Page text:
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Old 10-24-2006   #1
Golden, Colorado
Join Date: Mar 2004
Posts: 1,012
Essay discusion - Marko's Thom Hartman essay

I read the Thom Hartman discussion that Marko posted and thought that it was spot on for the first half and then devolved into socialist crap for the second half. First half summary: corporations have taken control of our goverment and as a result wealth is being transferred from the middle class to the wealthy elite who make the rules and the middle class is dissapearing. Second half summary: therefore we have to put Democrats back in power, have more government programs and redistribute the wealth of the nation from the wealthy to the poor.

I agreed with the first part, but not the second half. If the problem is the corporations have hijacked the government, the solution is to give the government back to the people and restore our democracy, not institute socialism.

Just one point he completely lost me on (there are many others). He said the tax system needs to be more fair and then suggested taxing the wealthiest 5% of Americans at a rate of 70%. What!? How is that fair?

If those people obtained their wealth by inventing or manufacturing something that benefits everyone else and everyone buys their product then they are entitled to keep every cent of their earnings (minus reasonable taxes). That's how a capitalist society works and that's what gives people incentive to create. You think the pharmaceutical companies are working on a cure for cancer because they're good guys? It probably has more to do with the windfall once they succeed. If 70% of their profits are taken away, wher is the incentive to put so much effort into it? The wealthy create the jobs as well. If, however (and I think this was the point of the essay before it got off its track) that person obtained their wealth by manipulating the government and getting favorable legislation passed, (Haliburton proffiting from the war in Iraq) that is what needs to be stopped.

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Old 10-26-2006   #2
Denver, Colorado
Paddling Since: 1999
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hello blutzski,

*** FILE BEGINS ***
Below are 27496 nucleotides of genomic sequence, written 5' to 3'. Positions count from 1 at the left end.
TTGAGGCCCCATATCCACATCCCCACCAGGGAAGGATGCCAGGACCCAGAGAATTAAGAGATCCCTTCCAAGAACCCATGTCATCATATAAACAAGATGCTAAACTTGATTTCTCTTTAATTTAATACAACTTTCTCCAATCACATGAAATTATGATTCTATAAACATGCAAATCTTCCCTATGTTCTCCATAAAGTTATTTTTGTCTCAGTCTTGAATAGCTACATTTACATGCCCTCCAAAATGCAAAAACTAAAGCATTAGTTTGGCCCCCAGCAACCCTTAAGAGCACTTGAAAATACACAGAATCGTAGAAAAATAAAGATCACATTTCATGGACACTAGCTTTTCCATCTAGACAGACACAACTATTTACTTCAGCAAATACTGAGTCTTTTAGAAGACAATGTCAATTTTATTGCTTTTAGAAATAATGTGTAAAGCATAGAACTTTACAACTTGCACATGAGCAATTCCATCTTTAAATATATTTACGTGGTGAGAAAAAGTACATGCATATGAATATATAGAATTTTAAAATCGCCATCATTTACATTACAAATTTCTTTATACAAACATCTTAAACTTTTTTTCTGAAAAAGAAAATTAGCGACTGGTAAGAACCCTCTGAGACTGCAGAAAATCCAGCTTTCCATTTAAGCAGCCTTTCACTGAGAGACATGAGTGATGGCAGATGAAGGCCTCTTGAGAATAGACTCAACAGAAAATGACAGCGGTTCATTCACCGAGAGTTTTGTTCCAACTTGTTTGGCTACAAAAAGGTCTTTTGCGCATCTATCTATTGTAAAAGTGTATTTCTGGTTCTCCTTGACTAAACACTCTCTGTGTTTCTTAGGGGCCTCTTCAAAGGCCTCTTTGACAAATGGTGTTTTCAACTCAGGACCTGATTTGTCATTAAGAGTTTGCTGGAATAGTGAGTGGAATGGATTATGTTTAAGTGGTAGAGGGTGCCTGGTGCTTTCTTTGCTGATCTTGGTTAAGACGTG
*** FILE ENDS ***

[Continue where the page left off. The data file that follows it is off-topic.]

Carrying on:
I am glad to see somebody liked this idea. And, for anybody who is just joining in on this post and doesn't know of the essay we are talking about, here is the link: http://www.zmag.org/content/showarti...m?ItemID=11195

And, actually I am not really going to disprove anything you have said. I really can't understand the author's logic of a 70% tax on the elites either. I have no idea where that number comes from. I will email his blog to find out though. But, I don't understand how you get him trying to push socialism onto us. Also, the word "socialism" is forever hexed for many different reasons. As soon as you write or say the word people will instantly think... Commie! So, are you talking about social programs, social-democratic or communist socialism? America used to be very social-democratic and some good things were created during this time: Unions, Social Security to name a few.

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Old 10-26-2006   #3
Join Date: Apr 2004
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well i'm no expert on social sciences or government, but i'll point out a couple things that come into my head when reading blutzski's post:

1) i think that it is a pretty gray area between "giving the government back to the people and restoring democracy" and "instituting socialism" - this description reminds me of a campaign add, and seems to ring of the black and white world that many people live in these days. i think the point is that corporate influence has increased tremendously lately (even so far as to actually write legislation, while the policy makers do not even read the bills anymore) - and government/increased regulation is the only answer (that i know of) to counteract this influence. Basically, our capitalistic society is set up for businesses to make money, bottom line - so...it follows that if our social policy is driven by the corporate motive to make money, then it is not always the best result for the people. (example - seat belts - these have saved many lives, right, but had to be forced on the auto makers - it did not help them make money) -